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Bedgear using brand ambassadors to sell its 'performance' sheets

Eugene Alletto, CEO of Bedgear LLC, in his

Eugene Alletto, CEO of Bedgear LLC, in his East Farmingdale showroom on Oct. 27, 2014. Six years after Alletto conceived the brand, more than 4,000 retail locations around the United States and Canada sell Bedgear wares. Photo Credit: Newsday / Thomas A. Ferrara

Eugene Alletto, CEO of Bedgear LLC, wants to drag your bed into the 21st century.

His privately held East Farmingdale company is carving out a new category of "performance" sheets and pillows that wick away sweat and keep you cool while you sleep. Much as Starbucks turned the common cup of joe into a venti latte, Bedgear is seeking to transform the mundane bedsheet into something glamorous -- and more expensive.

The company is growing. Six years after Alletto conceived the brand, more than 4,000 retail locations around the United States and Canada sell Bedgear wares. Revenue is on track to grow 38 percent this year to $50 million, he says. Bedgear has about 150 employees, all in the United States, including almost 50 in East Farmingdale. Alletto expects to hire another 25 or so nationwide, including some on the Island, by year's end.

Bedgear isn't alone in discovering that sleep is a hot business. Microsoft, Nintendo and Apple sell apps and gadgets to track sleep cycles. One Manhattan sleep boutique's website offers oils, sheets, masks, beds and a $395 pillow made from white European goose down.

And the company has competition in performance sheets: One rival has sued, saying Bedgear infringed its bedsheet patents.

But its growth has been robust. Its 2014 revenue was almost double the level in 2012, landing Bedgear on the 2014 Fast 50 list of Crain's New York Business.

Bedgear's growth places it in the vanguard of private companies that are emerging to fill the gap left by major corporations such as OSI Pharmaceuticals or Northrop Grumman that moved off the Island or shrank.

While the ranks of Long Island companies traded on major exchanges decreased from 99 in 2003 to 56 at the end of last year, according to S&P Capital IQ, the number of company headquarters overall on Long Island grew by more than 50 percent over 10 years, to 467 in 2013, state Labor Department data show.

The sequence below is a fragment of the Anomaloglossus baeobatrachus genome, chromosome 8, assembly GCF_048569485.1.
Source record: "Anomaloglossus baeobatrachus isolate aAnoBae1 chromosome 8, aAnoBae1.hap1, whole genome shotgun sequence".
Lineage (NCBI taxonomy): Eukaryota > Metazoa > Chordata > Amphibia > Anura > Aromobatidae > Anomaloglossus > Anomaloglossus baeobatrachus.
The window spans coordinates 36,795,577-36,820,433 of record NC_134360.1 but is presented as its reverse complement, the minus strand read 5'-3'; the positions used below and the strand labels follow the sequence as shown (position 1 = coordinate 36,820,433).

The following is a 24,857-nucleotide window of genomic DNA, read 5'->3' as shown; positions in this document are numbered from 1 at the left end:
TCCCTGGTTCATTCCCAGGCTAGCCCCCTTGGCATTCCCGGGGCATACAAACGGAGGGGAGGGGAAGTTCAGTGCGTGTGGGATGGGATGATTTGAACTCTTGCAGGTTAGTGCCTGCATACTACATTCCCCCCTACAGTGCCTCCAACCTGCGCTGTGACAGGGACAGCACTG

At Bedgear's headquarters, complete with an indoor basketball hoop and a decidedly SoHo feel, Alletto, 46, and his young staff are forgoing traditional marketing moves. Instead, Bedgear courts brand ambassadors, stages events like a sleepover at Citi Field featuring Bedgear products, and funds a foundation to educate children about the value of sleep.

Alletto is a natural salesman, and not easily deterred. "Rejection doesn't mean 'no,' " he said. "It just means 'not now.' "

Another favorite saying, to underline the importance of putting people in the right jobs: "Don't hire a rooster to do a squirrel's job." He prefers the job title of "Quarterback" to CEO.

Bedgear will need the right employees and lots of attitude as it tries to change Americans' shopping habits. The U.S. market for pillows and sheets is about $6 billion annually, according to The NPD Group Inc., based in Port Washington. Synthetic fiber garments sold by Nike and Under Armour dominate athletic wear, but cotton still rules the American bedroom.

Almost four out of five consumers prefer cotton sheets, said Shannon Maher, an assistant professor of home products development at the Fashion Institute of Technology in Manhattan.

Though high-tech bedding lives up to its promise of keeping sleepers cool and wicking away moisture, she said, changing buying habits, where comfort, price and ease of care rule, will not be easy: "Sheeting is a tough sell."

Rethinking sheets

To hear Alletto tell it, Bedgear is the culmination of a Long Island business odyssey that springs from his Hempstead roots.

Alletto was the eldest of four children. His father was a psychiatrist and his mother a nurse. Life got much tougher when, the summer before Alletto's freshman year at Holy Trinity Diocesan High School, his father died.

Instead of wallowing in despair, his 4-foot, 11-inch mother marshaled her strength, took charge and kept the family afloat.

"She focused us on moving forward," said Alletto. "It was her way to help herself get through the anguish."

Alletto said he learned from her to overcome setbacks: "When there's a problem, I immediately look for the solution. It happened. Compartmentalize it. Analyze it. And learn from it."